Choosing accommodations in New Orleans depends on what you’re after. Certainly there are several options of large chains on Canal Street with easy access to public transportation and the French Quarter, but they may lack charm. There are hotels with haunted pasts for the ghost seekers. There are budget options.
And there’s the variety of options smack dab in the center of the French Quarter, from high end chains like the W to the smaller B&B style. But peace and quiet do not often come along with the convenience of staying in the Quarter – with exception to a few, such as The Dauphine Orleans, some of whose buildings date back to the early nineteenth century.
A classic French Quarter New Orleans boutique hotel, the best rooms are in the courtyard located across from the main building. Surprisingly, no matter how loud it may be around the corner, the rooms are quiet even on a Saturday night. Though comfortable and well-appointed, New Orleans is a place to be out exploring, and this is not necessarily a hotel that you’d spend ample time in your room, so if big hotel amenities and room service are what you’re looking for, seek other accommodations.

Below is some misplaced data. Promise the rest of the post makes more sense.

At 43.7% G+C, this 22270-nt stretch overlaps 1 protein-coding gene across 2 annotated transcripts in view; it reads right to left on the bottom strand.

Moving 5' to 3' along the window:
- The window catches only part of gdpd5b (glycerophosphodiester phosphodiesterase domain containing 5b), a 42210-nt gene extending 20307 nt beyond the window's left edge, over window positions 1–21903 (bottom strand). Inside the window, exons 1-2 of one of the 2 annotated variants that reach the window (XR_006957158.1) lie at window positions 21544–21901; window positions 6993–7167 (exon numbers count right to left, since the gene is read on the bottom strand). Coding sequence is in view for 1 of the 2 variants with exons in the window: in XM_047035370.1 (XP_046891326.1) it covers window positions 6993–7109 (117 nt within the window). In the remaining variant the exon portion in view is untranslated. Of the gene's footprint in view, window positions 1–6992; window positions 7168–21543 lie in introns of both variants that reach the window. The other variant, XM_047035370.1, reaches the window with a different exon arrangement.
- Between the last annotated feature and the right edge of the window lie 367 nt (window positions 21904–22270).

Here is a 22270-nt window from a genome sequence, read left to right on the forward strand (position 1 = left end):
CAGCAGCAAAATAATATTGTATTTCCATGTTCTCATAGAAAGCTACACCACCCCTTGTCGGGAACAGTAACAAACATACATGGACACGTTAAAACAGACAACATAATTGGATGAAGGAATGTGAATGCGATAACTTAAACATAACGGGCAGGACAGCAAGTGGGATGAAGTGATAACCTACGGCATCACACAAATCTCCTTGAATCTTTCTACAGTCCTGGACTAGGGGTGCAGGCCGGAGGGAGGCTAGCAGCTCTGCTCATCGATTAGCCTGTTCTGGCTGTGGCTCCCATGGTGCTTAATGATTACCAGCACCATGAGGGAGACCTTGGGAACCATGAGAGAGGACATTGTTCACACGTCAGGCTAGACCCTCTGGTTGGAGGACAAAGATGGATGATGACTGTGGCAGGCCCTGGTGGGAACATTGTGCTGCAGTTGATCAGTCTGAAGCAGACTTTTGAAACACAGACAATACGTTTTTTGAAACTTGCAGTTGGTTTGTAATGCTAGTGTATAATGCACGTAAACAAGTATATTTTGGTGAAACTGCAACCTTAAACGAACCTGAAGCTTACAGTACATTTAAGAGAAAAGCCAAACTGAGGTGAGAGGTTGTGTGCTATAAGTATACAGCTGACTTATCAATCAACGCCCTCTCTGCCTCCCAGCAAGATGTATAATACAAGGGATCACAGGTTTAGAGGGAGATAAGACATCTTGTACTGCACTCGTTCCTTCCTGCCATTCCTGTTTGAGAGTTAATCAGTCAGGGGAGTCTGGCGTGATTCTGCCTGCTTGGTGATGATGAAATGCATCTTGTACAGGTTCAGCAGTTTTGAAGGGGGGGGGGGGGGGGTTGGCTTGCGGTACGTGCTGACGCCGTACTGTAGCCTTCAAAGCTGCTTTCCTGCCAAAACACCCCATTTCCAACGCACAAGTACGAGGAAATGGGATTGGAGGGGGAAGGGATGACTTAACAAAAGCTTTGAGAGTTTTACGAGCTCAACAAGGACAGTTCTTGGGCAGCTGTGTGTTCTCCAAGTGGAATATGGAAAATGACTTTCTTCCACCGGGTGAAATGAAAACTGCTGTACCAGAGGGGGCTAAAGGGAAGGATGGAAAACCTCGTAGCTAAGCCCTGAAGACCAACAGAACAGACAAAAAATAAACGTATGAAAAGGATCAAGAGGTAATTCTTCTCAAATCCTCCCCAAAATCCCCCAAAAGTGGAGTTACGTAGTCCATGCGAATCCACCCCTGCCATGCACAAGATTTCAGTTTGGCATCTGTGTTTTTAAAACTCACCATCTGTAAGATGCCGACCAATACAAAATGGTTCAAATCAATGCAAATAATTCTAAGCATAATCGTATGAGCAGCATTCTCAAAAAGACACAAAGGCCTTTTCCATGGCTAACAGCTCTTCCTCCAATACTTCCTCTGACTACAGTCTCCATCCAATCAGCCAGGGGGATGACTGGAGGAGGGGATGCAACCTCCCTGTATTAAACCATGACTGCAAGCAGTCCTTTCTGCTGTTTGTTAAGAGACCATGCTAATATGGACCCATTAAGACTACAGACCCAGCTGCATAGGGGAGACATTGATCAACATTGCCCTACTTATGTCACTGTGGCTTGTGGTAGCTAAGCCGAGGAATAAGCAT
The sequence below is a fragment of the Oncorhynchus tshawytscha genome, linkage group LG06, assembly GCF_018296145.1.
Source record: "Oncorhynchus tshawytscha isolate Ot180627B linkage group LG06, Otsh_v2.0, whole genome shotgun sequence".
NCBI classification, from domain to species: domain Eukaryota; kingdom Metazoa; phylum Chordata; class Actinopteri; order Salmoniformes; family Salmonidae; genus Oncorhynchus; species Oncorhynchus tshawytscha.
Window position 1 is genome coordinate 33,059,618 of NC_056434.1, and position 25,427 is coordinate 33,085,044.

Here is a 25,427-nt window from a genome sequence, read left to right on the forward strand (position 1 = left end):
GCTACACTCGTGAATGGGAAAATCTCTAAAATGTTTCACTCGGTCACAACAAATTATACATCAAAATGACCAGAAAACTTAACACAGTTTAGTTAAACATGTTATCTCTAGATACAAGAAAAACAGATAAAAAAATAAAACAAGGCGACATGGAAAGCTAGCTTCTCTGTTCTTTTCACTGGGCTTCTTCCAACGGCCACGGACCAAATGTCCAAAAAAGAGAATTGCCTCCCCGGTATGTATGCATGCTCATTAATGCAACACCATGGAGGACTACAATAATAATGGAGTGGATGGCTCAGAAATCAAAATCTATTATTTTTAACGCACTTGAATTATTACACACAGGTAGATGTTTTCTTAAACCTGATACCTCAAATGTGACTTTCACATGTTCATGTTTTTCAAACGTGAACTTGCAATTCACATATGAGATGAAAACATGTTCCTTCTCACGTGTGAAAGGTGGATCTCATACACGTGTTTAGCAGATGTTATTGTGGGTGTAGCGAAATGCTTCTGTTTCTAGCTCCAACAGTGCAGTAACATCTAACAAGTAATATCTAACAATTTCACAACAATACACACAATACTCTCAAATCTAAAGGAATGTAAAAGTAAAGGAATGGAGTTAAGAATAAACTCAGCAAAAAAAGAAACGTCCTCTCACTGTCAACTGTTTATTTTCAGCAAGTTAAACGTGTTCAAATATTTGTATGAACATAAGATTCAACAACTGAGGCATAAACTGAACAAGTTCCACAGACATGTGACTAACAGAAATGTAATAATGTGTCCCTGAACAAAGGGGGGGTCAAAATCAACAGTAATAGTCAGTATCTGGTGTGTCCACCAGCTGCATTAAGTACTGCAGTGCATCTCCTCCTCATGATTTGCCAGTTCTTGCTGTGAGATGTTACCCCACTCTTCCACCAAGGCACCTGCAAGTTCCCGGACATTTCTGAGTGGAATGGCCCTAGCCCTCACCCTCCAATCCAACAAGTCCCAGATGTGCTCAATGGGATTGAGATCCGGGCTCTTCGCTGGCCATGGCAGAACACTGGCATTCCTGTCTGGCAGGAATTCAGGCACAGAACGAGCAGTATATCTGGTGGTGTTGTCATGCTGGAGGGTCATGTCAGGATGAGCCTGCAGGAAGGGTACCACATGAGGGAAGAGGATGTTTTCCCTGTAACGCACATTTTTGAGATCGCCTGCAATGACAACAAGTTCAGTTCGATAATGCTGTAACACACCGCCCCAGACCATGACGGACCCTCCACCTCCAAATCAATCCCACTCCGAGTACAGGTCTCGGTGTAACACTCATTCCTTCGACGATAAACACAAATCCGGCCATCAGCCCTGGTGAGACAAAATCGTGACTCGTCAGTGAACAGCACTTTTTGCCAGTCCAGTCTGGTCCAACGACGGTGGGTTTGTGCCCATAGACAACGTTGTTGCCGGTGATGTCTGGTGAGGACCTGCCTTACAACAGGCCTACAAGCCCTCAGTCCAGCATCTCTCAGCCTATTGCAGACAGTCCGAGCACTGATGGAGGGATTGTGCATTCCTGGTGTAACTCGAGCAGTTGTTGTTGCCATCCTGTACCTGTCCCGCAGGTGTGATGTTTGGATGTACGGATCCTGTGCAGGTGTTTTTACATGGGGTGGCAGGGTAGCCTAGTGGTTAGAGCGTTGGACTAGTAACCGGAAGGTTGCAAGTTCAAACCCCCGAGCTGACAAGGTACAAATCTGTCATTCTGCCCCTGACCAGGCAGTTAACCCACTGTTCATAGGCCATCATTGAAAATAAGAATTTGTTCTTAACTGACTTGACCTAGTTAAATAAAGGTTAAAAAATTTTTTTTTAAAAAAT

However, they do host breakfast in their Audubon breakfast room where John James Audubon is said to have painted his “Birds of America” series from 1821-22 while residing at the Audubon Cottages.
The cottages, in fact, are another option if budget isn’t an issue. Once a favorite of Elizabeth Taylor. Each has its own private or semi-private courtyard, a community saltwater pool, and comes with a “French Quarter butler” to attend to any of your needs.
While there, have a drink at their adjacent bar, May Bailey’s Place. As legend has it, in the early 19th century, it was one of the most popular bordellos in Nola’s red-light district. Given that New Orleans is said to be one of the most haunted cities in America, it’s no surprise that many of the French Quarter accommodations have a storied past. One said to be seen sauntering around the courtyard at the Dauphine is that of a Creole soldier, assumed to have been a patron of the former bordello.
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